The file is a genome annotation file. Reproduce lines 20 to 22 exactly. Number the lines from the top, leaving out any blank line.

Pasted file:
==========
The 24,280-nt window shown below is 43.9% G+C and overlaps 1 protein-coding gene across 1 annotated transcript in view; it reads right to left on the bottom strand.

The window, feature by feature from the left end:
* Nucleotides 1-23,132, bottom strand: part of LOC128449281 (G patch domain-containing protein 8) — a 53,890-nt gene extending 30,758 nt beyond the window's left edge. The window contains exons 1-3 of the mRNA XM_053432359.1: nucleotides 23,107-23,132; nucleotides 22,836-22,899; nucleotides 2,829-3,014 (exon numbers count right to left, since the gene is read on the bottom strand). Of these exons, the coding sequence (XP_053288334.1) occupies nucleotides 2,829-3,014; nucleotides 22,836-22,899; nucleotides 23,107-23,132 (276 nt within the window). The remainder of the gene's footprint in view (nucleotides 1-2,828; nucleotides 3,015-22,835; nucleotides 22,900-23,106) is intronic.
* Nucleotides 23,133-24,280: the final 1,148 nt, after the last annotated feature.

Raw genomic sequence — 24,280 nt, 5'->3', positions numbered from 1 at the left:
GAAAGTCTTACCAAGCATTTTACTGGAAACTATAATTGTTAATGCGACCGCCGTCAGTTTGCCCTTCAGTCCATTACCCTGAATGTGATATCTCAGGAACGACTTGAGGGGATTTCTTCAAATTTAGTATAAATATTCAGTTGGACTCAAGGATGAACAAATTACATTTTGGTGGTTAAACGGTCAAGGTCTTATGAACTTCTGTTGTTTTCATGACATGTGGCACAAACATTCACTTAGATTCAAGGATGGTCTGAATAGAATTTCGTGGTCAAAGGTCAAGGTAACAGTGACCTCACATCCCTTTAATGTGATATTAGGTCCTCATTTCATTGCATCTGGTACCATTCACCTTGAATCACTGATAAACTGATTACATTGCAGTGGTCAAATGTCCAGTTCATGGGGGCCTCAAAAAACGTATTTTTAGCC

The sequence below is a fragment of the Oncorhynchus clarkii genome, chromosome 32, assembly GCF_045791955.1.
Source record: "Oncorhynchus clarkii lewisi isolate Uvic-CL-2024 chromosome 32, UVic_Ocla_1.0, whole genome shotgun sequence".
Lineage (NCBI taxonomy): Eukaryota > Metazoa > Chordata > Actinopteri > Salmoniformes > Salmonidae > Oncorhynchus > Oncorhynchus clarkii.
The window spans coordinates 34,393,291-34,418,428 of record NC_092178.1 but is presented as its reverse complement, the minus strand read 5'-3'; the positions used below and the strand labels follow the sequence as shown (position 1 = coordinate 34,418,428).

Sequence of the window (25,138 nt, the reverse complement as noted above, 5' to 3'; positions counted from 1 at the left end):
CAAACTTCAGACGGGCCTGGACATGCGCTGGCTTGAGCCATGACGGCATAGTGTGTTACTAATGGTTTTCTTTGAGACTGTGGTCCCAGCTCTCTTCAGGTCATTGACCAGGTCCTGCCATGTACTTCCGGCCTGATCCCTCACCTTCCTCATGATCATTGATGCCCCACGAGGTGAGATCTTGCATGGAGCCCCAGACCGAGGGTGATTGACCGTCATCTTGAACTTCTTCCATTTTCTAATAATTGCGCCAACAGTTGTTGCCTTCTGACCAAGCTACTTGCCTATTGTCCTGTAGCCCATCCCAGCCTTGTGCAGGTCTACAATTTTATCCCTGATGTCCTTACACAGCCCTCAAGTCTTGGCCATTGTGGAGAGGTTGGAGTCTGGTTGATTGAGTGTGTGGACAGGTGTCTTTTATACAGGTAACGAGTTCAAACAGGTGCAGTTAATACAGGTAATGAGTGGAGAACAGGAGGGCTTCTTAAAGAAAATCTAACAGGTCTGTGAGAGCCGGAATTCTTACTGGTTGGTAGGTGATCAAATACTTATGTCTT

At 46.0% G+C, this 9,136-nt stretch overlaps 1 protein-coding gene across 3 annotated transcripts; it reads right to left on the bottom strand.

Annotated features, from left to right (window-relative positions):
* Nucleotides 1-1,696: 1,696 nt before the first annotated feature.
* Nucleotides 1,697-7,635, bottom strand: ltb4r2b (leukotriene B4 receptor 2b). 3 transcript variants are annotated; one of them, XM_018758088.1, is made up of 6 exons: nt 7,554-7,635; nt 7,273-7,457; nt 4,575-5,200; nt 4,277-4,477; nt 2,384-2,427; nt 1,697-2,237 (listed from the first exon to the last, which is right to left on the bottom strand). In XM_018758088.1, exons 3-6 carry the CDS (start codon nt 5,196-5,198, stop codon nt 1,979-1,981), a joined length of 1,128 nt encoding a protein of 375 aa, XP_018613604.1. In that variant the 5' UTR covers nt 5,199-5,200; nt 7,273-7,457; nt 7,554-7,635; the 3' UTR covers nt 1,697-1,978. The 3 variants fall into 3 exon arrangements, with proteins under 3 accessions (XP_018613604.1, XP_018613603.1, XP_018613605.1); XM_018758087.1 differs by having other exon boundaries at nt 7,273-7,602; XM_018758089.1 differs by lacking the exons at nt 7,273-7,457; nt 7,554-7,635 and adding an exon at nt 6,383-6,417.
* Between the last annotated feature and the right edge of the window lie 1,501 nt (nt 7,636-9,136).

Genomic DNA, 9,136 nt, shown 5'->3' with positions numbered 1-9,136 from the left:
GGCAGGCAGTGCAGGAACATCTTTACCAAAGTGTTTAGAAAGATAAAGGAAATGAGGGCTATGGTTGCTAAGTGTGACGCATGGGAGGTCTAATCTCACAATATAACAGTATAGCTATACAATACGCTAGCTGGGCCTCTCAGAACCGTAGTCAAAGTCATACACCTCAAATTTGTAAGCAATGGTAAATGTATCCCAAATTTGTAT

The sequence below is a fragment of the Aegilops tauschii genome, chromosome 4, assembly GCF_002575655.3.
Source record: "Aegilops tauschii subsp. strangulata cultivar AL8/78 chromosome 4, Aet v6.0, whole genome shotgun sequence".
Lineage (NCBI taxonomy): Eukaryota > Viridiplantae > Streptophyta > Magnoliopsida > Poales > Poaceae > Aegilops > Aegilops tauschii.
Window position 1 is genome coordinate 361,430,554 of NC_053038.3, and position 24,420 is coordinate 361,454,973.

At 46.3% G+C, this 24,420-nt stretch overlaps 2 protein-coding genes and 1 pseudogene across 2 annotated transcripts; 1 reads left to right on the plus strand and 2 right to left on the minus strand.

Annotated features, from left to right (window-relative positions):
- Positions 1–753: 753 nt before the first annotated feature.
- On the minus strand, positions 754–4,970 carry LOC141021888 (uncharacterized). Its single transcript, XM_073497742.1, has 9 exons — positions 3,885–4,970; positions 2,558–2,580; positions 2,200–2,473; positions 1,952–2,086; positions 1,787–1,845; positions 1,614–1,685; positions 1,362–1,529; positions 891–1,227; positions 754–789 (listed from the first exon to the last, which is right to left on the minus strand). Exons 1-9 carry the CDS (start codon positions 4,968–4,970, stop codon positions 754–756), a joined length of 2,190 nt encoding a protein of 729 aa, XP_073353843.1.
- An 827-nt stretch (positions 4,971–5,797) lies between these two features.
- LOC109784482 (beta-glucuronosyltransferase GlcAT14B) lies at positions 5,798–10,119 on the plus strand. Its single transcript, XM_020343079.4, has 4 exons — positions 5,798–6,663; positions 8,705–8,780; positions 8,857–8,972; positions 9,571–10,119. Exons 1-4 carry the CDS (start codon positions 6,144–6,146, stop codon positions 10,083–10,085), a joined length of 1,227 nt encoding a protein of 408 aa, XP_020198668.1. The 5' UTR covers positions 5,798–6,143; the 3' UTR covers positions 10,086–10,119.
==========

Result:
The sequence below is a fragment of the Aegilops tauschii genome, chromosome 4, assembly GCF_002575655.3.
Source record: "Aegilops tauschii subsp. strangulata cultivar AL8/78 chromosome 4, Aet v6.0, whole genome shotgun sequence".
Lineage (NCBI taxonomy): Eukaryota > Viridiplantae > Streptophyta > Magnoliopsida > Poales > Poaceae > Aegilops > Aegilops tauschii.